Four years into my career as a country singer, I was tired. When I’d graduated from college, with a new record to sell and a full schedule of shows for the summer, it had seemed like the greatest thing in the world to travel through rural America and tell its story.
But now that I’d crisscrossed the country several times in my station wagon, I knew the sobering truth. I’d been lying.
As I listened to the people who came up to chat after my shows, it dawned on me that life in the heartland was not what I’d thought. Farming had become a gruelling industrial occupation, squeezed between the corporations that sold farmers their chemicals and the corporations that bought their grain.
To my disappointment, I discovered that most American farmers weren’t actually growing food but rather raw ingredients for big food processors. These multinational corporations dictated everything their growers did, from the seeds they planted to the expensive fertilizers and herbicides they needed to grow them.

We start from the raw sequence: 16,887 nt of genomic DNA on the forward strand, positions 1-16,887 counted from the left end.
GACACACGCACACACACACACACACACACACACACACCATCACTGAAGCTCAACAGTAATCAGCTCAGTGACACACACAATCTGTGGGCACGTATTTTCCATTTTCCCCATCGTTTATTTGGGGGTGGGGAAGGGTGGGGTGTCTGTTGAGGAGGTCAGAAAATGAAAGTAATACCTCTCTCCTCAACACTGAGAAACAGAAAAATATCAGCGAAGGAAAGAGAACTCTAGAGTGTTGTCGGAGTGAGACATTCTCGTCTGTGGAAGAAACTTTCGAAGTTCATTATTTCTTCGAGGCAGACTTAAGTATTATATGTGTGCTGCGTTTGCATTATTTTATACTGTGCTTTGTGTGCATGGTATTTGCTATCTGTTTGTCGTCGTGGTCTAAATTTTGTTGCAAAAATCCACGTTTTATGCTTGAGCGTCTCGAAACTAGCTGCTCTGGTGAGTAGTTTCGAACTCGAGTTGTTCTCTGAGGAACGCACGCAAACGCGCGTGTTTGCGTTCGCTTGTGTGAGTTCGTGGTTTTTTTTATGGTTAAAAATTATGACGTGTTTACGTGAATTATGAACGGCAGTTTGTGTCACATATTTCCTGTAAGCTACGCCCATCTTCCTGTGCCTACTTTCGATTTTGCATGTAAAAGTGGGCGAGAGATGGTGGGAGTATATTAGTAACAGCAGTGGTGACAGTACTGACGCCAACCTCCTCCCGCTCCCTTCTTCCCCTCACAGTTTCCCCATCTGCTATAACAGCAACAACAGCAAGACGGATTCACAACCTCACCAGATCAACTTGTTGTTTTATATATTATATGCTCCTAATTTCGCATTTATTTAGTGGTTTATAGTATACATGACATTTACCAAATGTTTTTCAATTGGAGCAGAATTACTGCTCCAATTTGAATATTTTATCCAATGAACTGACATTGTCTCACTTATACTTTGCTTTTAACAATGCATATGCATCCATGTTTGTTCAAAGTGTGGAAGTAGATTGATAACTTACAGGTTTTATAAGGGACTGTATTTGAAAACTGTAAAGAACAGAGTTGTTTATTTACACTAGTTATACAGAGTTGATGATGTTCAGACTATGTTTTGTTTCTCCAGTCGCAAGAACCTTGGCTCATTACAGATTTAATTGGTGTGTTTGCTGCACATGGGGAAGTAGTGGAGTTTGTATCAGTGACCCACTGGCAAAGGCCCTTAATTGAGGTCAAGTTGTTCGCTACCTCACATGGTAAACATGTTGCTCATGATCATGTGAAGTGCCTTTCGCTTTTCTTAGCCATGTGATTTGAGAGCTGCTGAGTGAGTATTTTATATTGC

It was a losing game for the farmers, who kept sinking further into debt as their input costs rose and grain prices fell. But the arrangement was great for the corporations, which kept right on dealing chemicals to their captive suppliers of cheap corn, soy, and wheat.
Flush with marketing dollars, Big Food was working hard to convince middle America that their folksy branded products were the protectors of the family farm and its wholesome values. I thought about the companies that sponsored my shows and felt a creeping wave of guilt. I’d bought into their phony story hook, line, and sinker — and I was propagating it.
The song I always sang to open my concerts talked about corn popping up in neat rows next to a peaceful river. But in fact, the fertiliser running off America’s cornfields had so thoroughly choked the Mississippi watershed with nitrogen that farm towns were subsisting on bottled water, and the Gulf of Mexico was sporting a dead zone the size of Massachusetts.
It wasn’t as if the flood of fertiliser were helping farmers. All those fossil fuel — based chemicals were sending rural households into bankruptcy, just like gas prices were crushing me. As I drove away from the pump in Somerville, I realised it was time for me to tell the real story of farming, food, and rural America. Maybe I could even help to change it.
So in the spring of 2008, I quit the music business. And I joined the lentil underground.
Strictly speaking, I didn’t exactly know I was joining the lentil underground when I went to work for US senator Jon Tester in June of 2008. What I knew was that Jon was an organic farmer from a small town in my home state of Montana.